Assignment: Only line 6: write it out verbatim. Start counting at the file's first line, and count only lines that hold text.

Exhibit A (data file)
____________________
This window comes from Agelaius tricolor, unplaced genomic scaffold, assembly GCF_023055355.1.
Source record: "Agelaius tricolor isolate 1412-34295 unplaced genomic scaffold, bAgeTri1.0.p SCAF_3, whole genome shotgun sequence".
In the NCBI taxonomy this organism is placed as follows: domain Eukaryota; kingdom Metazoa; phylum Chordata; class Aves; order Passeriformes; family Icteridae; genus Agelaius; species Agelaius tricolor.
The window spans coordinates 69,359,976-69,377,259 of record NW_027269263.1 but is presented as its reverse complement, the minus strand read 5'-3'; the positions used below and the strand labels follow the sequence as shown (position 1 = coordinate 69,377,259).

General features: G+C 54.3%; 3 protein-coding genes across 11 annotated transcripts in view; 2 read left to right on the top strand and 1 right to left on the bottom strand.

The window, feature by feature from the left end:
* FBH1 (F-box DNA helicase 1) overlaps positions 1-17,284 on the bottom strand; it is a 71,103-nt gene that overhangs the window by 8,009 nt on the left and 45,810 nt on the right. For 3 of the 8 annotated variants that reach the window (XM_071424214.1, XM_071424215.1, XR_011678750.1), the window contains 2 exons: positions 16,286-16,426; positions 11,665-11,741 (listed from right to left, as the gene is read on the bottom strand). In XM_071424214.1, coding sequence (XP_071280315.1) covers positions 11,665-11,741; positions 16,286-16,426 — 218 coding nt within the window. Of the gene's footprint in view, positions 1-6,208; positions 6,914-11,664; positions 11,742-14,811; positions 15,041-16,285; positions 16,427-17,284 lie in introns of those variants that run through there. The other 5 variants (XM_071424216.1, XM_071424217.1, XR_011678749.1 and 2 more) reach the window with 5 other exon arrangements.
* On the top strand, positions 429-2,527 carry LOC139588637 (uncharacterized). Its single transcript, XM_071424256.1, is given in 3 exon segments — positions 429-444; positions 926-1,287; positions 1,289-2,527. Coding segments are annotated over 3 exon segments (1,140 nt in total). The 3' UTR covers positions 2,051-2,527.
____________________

The window, feature by feature from the left end: